Yes, all of the fan theories on Arya’s survival ended up being wrong and overblown. But there was a reason there were so many: We watched her take fatal wounds to the stomach. We assumed there must be some explanation, rational or ridiculous, for how she survived. Instead, we got some half-baked story about Lady Crane stabbing her crappy boyfriends and then nursing them back to health. I call shenanigans. Although Arya defeating the Waif by cutting the candle and fighting in darkness was pretty cool.
Josh: It was also a clever way of saving money for next week’s super-expensive episode. (That might explain why the Blackfish was offed off-screen, too, unless he’s not actually dead and it’s all… nope, not going down this road again.) But during Arya’s literally high-flying shenanigans through Braavos, I couldn’t help but laugh. Partially because the scene where she’s rolling through fruit reminded me of the cabbage guy from Avatar: The Last Airbender, but mostly because it was a little goofy. The Waif had plenty of opportunities to kill the slow-footed and bleeding Arya, but she refused until they were trapped in a room, for reasons? The Waif was merely adopted by the dark; Arya was born in it (it gets pretty dark in Winterfell).
I also didn’t buy the quick resolution between A Girl and Jaqen H’ghar, who merrily sent Arya on her way back to Winterfell. I think of Arya-in-Braavos the same way I do of Daenerys-in-Qarth: a necessary evil.
5. Was this episode the official end of Lady Stoneheart and Clegane Bowl?
Josh: About midway through the episode, I felt a great disturbance in the Hype, as if millions of voices cried out in terror, and were suddenly silenced. I fear something terrible has happened. And for Clegane Bowl believers, something terrible had happened: The fight was called off. Tommen decreed — with a little sparrow whispering in his naïve ear, no doubt — that trial by combats are officially outlawed. The real victim here: Oberyn Martell. Also, Cersei. She can’t show off her fancy new Mountain toy (now with head-ripping action!) to the Faith, who, according to crackpot fans, was going to choose the Hound as its combatant. So much for that. But what about the other widely popular theory, the one involving Lady Stoneheart?
Well, much like the word “fetch,” Lady Stoneheart is not going to happen.
Game of Thrones is well aware that you — yes, you — have been anxiously awaiting the appearance of pop culture’s most infamous Lady since, oh, the day after the Red Wedding. Hence, all the references to Cat Stark in this episode. Jaime brought up the time he was her prisoner to Edmure Tully, and Brienne couldn’t stop mentioning her to the Blackfish, Jaime, and anyone else who would listen. But Lady Stoneheart was nowhere to be found. It turns out the Brotherhood members who killed Brother Ray were just two bad apples and a rotten lemon, and they were properly punished by the Hound and Beric Dondarrion. In the books (sorry), Beric sacrifices himself to resurrect Cat Stark. Considering, he’s not only alive, but actively planning to wipe out the White Walkers with the Hound, it’s a safe bet Lady Stoneheart won’t be showing up. At least until the rumor mill goes wild again next season, and the season after that.
Ryan: The Lady Stoneheart hype died for me the moment the blue corpse of Benjen showed up and saved Bran. There’s only so many Stark resurrections a viewer can witness before calling bullsh*t, and the show was already pushing it at two. And now we’re watching as things in the Riverlands are being sorted out and everyone’s getting ready to move on. All roads lead to the Bastard Bowl, and anything that doesn’t help everyone get there can be cut.
At least we’re not being teased into expecting these things. Lady Catelyn references aside, the show has been pretty good at not stringing us along and then leaving us with blue balls. The Hound just showed back up last week, and this week Tommen put the kibosh on Clegane Bowl with his decree against trials by combat. It’s almost like the producers let us have a bit of hype fun, but then told us to smarten up and prepare for the real business about to go down. There’s only two more episodes this season, and they want people emotionally invested in the plots that are actually playing out, not the book stuff we wish was happening or the longshot Clegane Bowl fan service.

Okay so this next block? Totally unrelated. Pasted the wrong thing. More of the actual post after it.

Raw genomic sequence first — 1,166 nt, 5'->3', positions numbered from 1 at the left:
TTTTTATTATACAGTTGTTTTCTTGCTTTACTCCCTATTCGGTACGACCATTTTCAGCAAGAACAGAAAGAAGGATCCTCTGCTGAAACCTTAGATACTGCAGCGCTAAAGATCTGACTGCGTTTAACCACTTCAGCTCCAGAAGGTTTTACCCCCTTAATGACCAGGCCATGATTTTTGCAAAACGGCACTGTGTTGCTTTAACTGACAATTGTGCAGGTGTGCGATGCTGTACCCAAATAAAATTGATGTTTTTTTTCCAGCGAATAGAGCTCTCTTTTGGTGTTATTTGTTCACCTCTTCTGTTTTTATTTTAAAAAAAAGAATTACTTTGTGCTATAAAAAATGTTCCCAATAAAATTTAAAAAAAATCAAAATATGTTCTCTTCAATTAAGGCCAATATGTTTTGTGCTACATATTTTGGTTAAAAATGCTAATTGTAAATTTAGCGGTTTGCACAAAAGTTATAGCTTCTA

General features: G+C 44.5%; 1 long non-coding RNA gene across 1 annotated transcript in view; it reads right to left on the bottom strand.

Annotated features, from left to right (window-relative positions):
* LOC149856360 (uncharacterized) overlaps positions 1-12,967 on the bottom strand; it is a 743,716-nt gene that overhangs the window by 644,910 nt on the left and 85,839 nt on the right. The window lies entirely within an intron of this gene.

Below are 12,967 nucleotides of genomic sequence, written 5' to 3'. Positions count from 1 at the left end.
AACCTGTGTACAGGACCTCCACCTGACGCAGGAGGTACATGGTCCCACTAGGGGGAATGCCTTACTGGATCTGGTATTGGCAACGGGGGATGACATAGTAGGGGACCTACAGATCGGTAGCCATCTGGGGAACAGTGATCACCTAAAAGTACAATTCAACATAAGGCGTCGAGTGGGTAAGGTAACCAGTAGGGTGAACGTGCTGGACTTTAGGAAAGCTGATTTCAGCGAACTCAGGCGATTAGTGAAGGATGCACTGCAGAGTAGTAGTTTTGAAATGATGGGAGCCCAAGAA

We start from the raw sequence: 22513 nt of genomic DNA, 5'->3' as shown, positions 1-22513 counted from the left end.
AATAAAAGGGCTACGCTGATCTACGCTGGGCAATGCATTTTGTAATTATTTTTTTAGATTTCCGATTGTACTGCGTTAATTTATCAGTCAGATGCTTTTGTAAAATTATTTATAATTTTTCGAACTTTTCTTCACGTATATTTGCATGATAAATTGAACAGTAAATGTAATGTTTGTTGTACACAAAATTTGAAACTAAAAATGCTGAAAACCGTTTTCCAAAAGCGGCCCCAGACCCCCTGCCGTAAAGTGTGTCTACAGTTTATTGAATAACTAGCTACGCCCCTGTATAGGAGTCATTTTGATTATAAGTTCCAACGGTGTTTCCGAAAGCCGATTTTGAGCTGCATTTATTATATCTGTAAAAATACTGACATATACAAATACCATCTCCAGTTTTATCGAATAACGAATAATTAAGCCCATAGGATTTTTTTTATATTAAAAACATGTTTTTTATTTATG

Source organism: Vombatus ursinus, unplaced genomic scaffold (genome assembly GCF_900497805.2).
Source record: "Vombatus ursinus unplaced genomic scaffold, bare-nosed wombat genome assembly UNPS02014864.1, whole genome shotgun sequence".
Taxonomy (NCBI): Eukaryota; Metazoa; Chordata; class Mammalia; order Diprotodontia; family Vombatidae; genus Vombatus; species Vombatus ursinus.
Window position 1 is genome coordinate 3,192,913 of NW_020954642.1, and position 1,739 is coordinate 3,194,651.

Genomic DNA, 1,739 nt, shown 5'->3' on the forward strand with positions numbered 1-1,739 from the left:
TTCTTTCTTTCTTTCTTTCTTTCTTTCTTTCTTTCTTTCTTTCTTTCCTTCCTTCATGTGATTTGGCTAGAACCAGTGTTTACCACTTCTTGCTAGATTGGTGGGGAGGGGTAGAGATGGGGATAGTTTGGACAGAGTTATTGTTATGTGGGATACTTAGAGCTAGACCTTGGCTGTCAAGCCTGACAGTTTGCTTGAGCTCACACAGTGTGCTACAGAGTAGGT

6. On a scale from excited to excited, how excited are you for the Bastard Bowl?
Josh: Hmm, I think I’m going to have to go with excited. Episode nine is, typically, the best episode of every season. (I say typically because season five’s “Hardhome,” which is possibly the best episode of the entire series, was episode eight). There’s little reason to think “Battle of the Bastards” — TV’s answer to the Battle of the Pelennor Fields from The Lord of the Rings: The Return of the King — won’t be as much of a CGI spectacle as “Blackwater” and “The Watchers on the Wall.” It probably won’t be as tragic as “The Rains of Castamere,” but you never know with Ramsay Bolton. Did he hunt down Ned Stark’s decapitated head so he could use it to taunt Jon Snow and Sansa? I wouldn’t put it past that psycho.
I think he’s going to lose (and when he does, that’s the moment everyone will remember what’s coming from the North is the real enemy), but not without… I was going to write, “…not without slaying Wun Wun,” but I don’t want to imagine that scenario. It would kill my idea for a Wun Wun and Bronn spinoff.
Ryan: I’m hyped. This is the battle that was promised, and it’s directed by Miguel Sapochnik, the same guy who directed the aforementioned “Hardhome.” For all the classic moments we’ve witnessed this season, there’s been a distinct lack of major clashes. The Mountain has only gotten to mangle a few measly skulls. We didn’t even get a siege of Riverrun because of Jaime’s stupid growth and maturity. Ugh. Now we’re finally getting a big-budget medieval war scene.
And let’s take a quick tally of when the show has disappointed us there. Sure, there have been cop-outs. We all remember Tyrion getting hit in the head by a hammer and waking up after his battle. And I don’t think I’ll ever forgive HBO for glossing over the White Walker assault on the Fist of the First Men. But Stannis’ assault on King’s Landing was epic. The Wildling attack on Castle Black? Even more epic. Hardhome? Obviously. I think what we’re about to witness with this Bastard Bowl is going to overshadow any issues or complaints regarding season six. When we look back at the show years from now, the Battle of the Bastards is what we’re going to talk about.